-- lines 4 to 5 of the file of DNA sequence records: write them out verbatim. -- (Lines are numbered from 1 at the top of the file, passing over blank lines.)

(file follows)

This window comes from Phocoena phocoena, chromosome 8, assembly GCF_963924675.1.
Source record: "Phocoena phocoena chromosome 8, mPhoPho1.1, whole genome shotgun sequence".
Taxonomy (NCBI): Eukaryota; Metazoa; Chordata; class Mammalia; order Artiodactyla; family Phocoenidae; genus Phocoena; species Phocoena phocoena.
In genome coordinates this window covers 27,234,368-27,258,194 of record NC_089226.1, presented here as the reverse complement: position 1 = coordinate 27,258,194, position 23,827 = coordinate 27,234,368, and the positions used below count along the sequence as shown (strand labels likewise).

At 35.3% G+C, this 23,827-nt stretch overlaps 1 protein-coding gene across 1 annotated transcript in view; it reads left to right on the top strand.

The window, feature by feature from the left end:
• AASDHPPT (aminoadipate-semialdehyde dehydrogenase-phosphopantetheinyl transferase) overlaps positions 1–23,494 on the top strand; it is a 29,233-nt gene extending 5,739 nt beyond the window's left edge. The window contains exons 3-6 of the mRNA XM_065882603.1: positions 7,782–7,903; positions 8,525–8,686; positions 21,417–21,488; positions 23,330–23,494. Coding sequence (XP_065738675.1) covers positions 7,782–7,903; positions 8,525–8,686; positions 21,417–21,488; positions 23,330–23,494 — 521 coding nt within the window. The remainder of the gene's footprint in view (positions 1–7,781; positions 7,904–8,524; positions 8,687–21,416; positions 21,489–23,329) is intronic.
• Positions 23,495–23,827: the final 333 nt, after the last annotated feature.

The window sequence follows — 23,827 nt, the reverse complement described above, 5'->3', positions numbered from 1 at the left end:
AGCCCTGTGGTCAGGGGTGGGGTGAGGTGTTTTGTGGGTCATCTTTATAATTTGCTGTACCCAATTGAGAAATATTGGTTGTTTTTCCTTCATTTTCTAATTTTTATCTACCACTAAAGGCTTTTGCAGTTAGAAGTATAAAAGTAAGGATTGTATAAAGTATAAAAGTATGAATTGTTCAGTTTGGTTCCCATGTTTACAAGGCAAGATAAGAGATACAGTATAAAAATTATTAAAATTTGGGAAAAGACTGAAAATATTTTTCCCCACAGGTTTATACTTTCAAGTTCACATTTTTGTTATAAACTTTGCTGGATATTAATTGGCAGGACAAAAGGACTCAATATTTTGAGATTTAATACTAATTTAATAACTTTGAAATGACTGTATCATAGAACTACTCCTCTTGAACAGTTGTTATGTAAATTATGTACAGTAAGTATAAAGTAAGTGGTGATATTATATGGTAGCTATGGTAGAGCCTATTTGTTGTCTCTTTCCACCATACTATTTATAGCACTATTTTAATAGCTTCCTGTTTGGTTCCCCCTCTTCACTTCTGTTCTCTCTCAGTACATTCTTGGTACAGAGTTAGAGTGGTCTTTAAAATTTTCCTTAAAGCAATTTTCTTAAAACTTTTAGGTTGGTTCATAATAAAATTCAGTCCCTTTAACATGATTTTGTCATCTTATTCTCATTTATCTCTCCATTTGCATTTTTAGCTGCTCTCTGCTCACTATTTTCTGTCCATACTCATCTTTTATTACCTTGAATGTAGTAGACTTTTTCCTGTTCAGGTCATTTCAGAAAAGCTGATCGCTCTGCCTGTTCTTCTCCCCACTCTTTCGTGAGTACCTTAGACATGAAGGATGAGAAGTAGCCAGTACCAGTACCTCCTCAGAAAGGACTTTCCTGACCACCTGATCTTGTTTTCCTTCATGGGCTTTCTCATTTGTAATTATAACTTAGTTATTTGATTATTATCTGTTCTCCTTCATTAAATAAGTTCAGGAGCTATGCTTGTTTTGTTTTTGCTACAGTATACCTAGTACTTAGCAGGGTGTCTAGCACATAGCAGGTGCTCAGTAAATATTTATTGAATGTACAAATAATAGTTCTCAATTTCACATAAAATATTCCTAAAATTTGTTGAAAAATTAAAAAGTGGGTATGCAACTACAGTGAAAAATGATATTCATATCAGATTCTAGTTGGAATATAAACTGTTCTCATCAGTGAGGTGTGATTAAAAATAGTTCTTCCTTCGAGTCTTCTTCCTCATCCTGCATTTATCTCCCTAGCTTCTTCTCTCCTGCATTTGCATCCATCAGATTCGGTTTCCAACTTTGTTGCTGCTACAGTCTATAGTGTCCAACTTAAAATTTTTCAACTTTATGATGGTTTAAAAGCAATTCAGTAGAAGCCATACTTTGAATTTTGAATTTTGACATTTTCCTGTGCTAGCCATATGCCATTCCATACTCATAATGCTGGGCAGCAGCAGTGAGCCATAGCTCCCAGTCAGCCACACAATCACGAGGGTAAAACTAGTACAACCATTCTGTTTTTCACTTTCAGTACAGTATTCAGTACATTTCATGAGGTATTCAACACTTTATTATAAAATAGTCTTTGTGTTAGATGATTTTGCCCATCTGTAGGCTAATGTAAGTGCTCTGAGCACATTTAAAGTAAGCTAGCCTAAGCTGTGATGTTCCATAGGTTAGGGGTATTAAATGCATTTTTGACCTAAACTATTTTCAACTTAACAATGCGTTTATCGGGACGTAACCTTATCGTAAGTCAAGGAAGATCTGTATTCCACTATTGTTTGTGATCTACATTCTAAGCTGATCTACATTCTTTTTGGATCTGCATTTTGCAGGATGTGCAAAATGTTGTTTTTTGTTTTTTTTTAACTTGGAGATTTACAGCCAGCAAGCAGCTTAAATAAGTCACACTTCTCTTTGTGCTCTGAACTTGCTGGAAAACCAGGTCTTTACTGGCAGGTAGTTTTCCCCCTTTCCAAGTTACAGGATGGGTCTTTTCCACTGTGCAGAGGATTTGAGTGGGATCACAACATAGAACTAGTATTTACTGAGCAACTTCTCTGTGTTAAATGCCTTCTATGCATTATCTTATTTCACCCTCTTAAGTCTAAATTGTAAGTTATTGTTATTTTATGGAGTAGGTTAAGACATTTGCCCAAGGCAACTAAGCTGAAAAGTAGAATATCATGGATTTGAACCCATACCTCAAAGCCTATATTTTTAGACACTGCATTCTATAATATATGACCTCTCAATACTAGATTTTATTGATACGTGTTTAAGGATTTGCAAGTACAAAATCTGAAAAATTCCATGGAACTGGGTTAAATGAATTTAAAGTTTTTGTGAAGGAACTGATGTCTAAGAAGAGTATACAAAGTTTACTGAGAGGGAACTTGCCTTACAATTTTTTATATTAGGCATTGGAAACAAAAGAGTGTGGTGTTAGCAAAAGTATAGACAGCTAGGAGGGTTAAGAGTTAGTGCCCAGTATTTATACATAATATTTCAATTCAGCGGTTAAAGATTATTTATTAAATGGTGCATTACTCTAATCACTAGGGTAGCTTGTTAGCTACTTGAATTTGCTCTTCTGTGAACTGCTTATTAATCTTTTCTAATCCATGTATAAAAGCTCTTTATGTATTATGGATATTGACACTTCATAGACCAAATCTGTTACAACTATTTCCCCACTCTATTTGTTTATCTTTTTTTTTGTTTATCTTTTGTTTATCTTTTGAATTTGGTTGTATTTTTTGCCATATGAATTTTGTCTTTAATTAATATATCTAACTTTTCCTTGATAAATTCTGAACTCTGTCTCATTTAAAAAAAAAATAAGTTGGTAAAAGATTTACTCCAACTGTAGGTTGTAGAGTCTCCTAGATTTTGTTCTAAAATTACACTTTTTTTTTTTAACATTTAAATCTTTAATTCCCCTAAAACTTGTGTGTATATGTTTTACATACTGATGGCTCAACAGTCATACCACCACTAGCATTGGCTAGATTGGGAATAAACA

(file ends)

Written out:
In genome coordinates this window covers 27,234,368-27,258,194 of record NC_089226.1, presented here as the reverse complement: position 1 = coordinate 27,258,194, position 23,827 = coordinate 27,234,368, and the positions used below count along the sequence as shown (strand labels likewise).

At 35.3% G+C, this 23,827-nt stretch overlaps 1 protein-coding gene across 1 annotated transcript in view; it reads left to right on the top strand.